Non-city dwellers win big in fibre arms race
Published 14/04/2015 | 02:30
'It's a disgrace, Joe. I'm sitting here in central Dublin on my pathetic 150Mbs broadband service. When are they upgrading us to the 1,000Mbs speeds that the fat cats in Cavan and Athlone and Portlaoise have? How long do we have to suffer this two-tier broadband society?"
It may seem an unlikely complaint. But it is a quirk of the regional fibre broadband arms race that a million people in 50 towns outside Dublin and Cork will soon have access to far faster broadband than their city cousins.
Make no mistake about it: the fibre-to-the-home broadband that will be launched to 500,000 homes and businesses around the country over the coming months and years will make our present city connections look quaint.
There'll even be competition. Eircom is dead set on going toe-to-toe with the ESB-Vodafone joint venture's fibre launches in the same 50 towns. That means a choice of so-called 'gigabit' connections, the Holy Grail of strategic broadband planning in the globe's top internet countries.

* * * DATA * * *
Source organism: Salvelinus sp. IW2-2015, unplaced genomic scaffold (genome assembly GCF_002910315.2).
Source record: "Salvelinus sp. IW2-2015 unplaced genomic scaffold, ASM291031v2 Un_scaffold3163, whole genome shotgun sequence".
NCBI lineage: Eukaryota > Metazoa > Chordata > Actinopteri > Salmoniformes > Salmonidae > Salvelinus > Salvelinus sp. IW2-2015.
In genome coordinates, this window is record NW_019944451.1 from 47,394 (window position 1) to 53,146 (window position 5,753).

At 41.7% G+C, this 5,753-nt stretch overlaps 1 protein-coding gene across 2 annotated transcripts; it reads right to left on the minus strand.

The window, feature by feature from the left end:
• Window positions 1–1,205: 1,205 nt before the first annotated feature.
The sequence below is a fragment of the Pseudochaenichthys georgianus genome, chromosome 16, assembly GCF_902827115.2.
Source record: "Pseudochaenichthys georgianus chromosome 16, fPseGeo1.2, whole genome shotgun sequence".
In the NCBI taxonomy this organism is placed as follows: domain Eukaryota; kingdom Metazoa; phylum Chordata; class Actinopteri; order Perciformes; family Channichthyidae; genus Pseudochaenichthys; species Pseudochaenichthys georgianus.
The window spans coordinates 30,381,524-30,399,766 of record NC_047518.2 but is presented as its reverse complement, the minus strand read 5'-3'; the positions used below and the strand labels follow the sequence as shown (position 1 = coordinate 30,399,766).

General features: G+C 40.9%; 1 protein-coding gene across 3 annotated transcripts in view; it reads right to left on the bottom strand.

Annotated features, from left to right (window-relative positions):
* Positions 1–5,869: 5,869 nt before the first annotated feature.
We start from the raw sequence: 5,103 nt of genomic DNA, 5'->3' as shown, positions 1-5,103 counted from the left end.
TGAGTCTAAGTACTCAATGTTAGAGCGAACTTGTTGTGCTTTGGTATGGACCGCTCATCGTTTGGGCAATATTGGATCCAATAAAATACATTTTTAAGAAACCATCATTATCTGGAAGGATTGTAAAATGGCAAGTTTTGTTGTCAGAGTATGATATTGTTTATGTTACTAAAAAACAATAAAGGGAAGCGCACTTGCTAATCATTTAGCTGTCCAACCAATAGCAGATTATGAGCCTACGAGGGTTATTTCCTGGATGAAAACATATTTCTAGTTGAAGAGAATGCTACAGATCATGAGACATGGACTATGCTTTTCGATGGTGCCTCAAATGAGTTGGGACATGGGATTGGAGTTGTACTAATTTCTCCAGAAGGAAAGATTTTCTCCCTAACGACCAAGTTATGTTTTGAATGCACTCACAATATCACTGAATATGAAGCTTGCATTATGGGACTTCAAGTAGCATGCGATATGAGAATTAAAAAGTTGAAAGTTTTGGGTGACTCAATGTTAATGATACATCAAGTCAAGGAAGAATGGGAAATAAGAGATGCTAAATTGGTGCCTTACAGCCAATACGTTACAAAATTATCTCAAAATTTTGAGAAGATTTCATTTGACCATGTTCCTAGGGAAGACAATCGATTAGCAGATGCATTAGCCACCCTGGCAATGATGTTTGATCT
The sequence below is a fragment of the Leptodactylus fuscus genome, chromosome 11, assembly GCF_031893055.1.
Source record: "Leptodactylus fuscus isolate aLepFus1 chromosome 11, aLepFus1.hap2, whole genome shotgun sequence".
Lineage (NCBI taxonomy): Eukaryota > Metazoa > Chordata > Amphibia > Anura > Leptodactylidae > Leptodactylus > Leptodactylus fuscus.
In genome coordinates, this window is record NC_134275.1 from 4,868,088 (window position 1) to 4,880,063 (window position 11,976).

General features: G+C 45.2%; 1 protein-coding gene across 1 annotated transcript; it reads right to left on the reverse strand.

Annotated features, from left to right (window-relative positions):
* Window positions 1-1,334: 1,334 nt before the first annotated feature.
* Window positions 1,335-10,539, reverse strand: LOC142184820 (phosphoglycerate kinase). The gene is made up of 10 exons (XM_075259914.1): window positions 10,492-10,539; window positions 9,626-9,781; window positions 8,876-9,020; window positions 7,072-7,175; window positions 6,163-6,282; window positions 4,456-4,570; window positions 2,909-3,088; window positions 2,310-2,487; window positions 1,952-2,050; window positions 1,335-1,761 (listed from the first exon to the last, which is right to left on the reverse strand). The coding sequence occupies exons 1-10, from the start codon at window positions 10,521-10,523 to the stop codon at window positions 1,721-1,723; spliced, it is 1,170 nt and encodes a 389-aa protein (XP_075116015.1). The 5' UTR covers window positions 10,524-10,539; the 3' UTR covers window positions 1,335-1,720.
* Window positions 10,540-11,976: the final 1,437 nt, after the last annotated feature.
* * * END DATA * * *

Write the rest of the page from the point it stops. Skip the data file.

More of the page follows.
And there's serious investment, too. ESB-Vodafone (which doesn't have a trading name yet) is spending €450m. Eircom is spending its own €400m. And that's before the Government's (entirely separate) €500m National Broadband Plan, a pledge to connect every rural household to fibre broadband by 2020.
That's a lot of money on a lot of fibre broadband over the next couple of years. And it's without counting a separate €600m investment plan to upgrade mobile networks to 4G.
There's no let-up. ESB-Vodafone is talking about a further 300 towns and villages for the fibre service, work that could begin next year. Ironically, this could leave the Government with a strategic headache.
If an additional 300 towns and villages are being considered in ESB-Vodafone's fibre plans, will those villages still be included in the state-subsidised National Broadband Plan rollout?
The Government's 30Mbs rural broadband is only for areas not included in private operators' plans. One way or the other, residents outside cities look set to benefit.